In the United States alone, there are over 200,000 people per year who are hospitalized for diverticulitis. Approximately 10 percent of American adults over the age of forty develop this condition which leads to the development of marble-sized bulges or pouches in the intestinal lining. These bulges, called diverticula, can become painful and inflamed, and in severe cases, can lead to hospitalization or the need for diverticulitis surgery.
So, what are the causes of diverticulitis and how can we treat this debilitating condition naturally?
What is Diverticulitis and Diverticulitis Causes
Diverticulitis is an inflammatory bowel condition where the lining of the colon develops pouches, sacs or bulges. They most often occur in the lower area of the colon called the sigmoid colon and can become painful and inflamed due to their structural weakness and affinity for harboring fecal matter and bacteria.
When these pouches are under pressure, like when you’re constipated for example, or if you eat a food that irritates your gut, tiny tears and areas of inflammation can occur in the intestinal lining within the pouches. It is these little tears and reactions to the food you shouldn’t eat that become infected and inflamed, therefore resulting in diverticulitis.
Diverticulitis vs Diverticulosis
Believe it or not, the terms diverticulosis, diverticulitis, and diverticular disease are often used interchangeably.
However, the term diverticulosis only refers to the presence of pouches in the colon while diverticulitis refers to the presence of inflammation and infection within the pouches.
Diverticular disease refers to the full onset of symptoms related to these conditions.
So, What Causes Diverticulitis?
The emergence of diverticulitis seems to correlate with the introduction of processed foods within the American diet.
Diet and genetics, among other risk factors in your day-to-day life, play a huge role in whether or not you develop diverticulitis, especially as you get older.
In fact, it is believed that over half of Americans over the age of 60 (among these being predominantly women) have some degree of diverticulitis and/or diverticulosis.
The root cause of both conditions stem from the following:
- A low-fiber diet (less than 30g per day)
- An imbalance in intestinal flora
- Food sensitivities and intolerances
- Lack of exercise
Symptoms of diverticulosis include:
- Almost no symptoms, merely the presence of pouches or sacs along the walls of the colon
- Some may experience lower abdominal discomfort, constipation, and bloating
Symptoms of diverticulitis include:
- Change in bowel habits
- Mild abdominal pain that gets worse over time
- Nausea and vomiting
- Rectal bleeding
- Sudden pain that can be severe in the lower left side of the abdomen
- Tenderness in the lower abdomen
The symptoms of diverticulitis flare up usually include a number of the above, most often pain in the lower left abdominal region.
Although the majority of patients with diverticulitis do not exhibit any symptoms, 10-25% of those with the condition will develop symptoms ranging from recurrent short-lived pain to significant abdominal discomfort with fever and increased leukocytes (white blood cells) that requires hospitalization.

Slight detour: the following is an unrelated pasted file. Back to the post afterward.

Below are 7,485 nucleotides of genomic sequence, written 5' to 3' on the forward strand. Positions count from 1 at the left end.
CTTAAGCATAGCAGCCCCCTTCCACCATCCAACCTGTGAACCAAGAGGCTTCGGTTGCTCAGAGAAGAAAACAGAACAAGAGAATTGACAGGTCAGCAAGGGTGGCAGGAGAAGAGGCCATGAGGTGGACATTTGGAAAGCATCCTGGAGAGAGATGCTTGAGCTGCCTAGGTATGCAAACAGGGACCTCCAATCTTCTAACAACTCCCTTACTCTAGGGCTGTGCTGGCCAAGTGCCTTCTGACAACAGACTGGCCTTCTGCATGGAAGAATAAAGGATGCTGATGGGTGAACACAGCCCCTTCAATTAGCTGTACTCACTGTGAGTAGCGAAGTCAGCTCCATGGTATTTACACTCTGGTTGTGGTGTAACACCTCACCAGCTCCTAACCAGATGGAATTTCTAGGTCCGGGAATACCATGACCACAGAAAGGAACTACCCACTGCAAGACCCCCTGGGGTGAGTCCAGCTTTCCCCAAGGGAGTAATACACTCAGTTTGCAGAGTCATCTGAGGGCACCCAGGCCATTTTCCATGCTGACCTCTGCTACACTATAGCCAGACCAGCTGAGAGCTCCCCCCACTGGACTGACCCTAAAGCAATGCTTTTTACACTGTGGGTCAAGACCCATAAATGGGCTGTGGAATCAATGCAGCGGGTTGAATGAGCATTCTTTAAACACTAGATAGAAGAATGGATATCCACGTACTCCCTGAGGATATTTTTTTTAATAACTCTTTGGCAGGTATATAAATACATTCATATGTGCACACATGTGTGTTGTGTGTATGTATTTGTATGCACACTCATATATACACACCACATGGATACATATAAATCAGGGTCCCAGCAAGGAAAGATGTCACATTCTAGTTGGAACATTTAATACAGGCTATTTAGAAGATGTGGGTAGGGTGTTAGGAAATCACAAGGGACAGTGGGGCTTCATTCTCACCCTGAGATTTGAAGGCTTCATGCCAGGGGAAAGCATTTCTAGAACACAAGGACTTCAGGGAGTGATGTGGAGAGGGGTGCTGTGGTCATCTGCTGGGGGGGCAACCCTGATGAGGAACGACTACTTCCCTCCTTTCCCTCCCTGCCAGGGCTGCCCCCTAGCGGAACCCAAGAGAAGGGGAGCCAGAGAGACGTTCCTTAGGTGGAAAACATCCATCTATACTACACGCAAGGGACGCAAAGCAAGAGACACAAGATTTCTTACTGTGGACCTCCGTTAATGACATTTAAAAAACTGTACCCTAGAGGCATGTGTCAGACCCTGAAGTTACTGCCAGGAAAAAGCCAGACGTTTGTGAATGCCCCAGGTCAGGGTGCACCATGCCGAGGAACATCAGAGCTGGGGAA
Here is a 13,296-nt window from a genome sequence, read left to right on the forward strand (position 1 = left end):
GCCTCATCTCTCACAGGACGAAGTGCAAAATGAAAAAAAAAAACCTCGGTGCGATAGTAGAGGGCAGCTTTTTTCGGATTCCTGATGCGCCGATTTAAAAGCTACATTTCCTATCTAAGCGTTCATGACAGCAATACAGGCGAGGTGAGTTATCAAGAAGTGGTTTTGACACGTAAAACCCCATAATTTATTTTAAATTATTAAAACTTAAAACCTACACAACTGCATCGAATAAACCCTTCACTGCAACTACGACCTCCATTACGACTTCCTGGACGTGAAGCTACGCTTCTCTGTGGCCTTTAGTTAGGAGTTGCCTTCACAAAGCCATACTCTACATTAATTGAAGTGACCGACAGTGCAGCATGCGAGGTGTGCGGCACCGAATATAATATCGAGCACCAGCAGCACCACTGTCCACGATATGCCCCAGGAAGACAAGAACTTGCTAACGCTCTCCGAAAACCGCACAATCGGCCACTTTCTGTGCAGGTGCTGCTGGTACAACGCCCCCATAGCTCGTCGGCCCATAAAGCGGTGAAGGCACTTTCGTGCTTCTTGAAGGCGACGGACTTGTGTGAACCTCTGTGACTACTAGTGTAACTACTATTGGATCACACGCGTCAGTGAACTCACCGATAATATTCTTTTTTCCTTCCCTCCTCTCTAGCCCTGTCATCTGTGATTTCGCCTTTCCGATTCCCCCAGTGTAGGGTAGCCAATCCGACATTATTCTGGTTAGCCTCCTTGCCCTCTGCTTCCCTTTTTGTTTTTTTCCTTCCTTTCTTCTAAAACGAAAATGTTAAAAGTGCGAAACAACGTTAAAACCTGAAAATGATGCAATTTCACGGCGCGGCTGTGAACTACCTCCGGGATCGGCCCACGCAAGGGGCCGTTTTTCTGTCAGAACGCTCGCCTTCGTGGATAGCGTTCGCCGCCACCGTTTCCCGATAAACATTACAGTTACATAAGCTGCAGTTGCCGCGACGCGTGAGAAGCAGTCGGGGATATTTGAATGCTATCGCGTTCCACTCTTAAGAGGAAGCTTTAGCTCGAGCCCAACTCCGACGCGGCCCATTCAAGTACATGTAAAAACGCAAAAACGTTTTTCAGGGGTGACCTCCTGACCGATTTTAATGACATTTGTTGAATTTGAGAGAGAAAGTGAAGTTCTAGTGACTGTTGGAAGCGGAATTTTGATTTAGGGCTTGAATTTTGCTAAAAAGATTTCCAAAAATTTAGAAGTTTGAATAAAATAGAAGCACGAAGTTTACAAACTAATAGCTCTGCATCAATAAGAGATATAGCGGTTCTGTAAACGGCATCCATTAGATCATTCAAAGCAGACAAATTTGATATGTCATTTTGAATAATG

It is when the pouches along the colon become blocked with fecal matter, allowing bacteria to flourish, that this can result in infection and inflammation.
Other risk factors for developing diverticulitis include:
- A diet high in red meat and fat and low in fiber
- Certain medications including the use of NSAIDs
- Lack of physical activity or a sedentary lifestyle
In rare cases, those with diverticulitis may develop more serious complications.
Abscess – severe pain and tenderness in the lower abdomen due to an inflamed, infected, pus-filled lesion just outside of the colon that makes you feel ill. Symptoms may also include fever, nausea, and vomiting.
Fistula – an abnormal passage between two organs like the colon to the bladder, etc.
Intestinal obstruction – a complete blockage of fecal matter in the intestine
Perforation – small tears in the diverticula pouches lining the colon
Peritonitis – an infection that leaks through the tears within the diverticula and into the lining of the abdomen
These conditions stem from having acute diverticulitis which is why it is so important to get tested and begin treatment.
How to Get Tested for Diverticulitis
If you feel like you have any of the above symptoms, it is a good idea to speak with your doctor so that they can perform a few tests to see if diverticulitis is the culprit.
Testing techniques include:
- A physical exam of the abdomen used to reveal tender areas, especially in the lower left abdomen
- Blood work to see if there are increased levels of white blood cells
- Stool analysis to test for flora, inflammation, blood (from diverticular bleeding), and bacterial or fungal overgrowth
- An x-ray to confirm the presence of diverticula
How to Treat Diverticulitis Naturally
With the abundance of low-cost processed foods in the Standard American Diet and the astoundingly low intake of healthy fibrous foods, it’s no surprise that the number of people who develop diverticulitis continues to rise.
Research suggests that eating a diet high in fresh fruits and vegetables has the most protective effect against diverticulitis, in fact, those who eat 30 grams of fiber or more per day have been shown to have a 42% less chance of developing diverticulitis than those on low-fiber diets.
Staying properly hydrated is also key in preventing constipation so make sure to drink enough water daily.
Here’s How to Eat Properly for Diverticulitis
1. Up your fiber intake to 20-30 grams per day
To treat and prevent diverticulosis and, in turn, diverticulitis, it is recommended to consume a high-fiber diet that focuses on fresh fruits and vegetables and whole grains – preferably grains like quinoa and well cooked brown rice.
It’s also important to get both soluble and insoluble fiber into your diet.
Soluble fiber retains water and gels up during the digestive process which helps slow digestion and allows for the better absorption of nutrients from our food.
Insoluble fiber adds bulk to stools and helps food and waste move smoothly through the digestive tract.
Foods high in soluble fiber include nuts, seeds (like flax and chia), beans, lentils, peas, and barley.
Foods high in insoluble fiber include whole grains and vegetables.
Research shows that it is insoluble fiber that lowers the risk for diverticulitis, so make sure to eat an abundance of fresh fruits and vegetable daily.
2. Eat more probiotic-rich foods
Eating fermented foods like kefir, activated yogurt, sauerkraut, kimchi, miso, natto, and kombucha are also great ways to establish diverse intestinal flora naturally.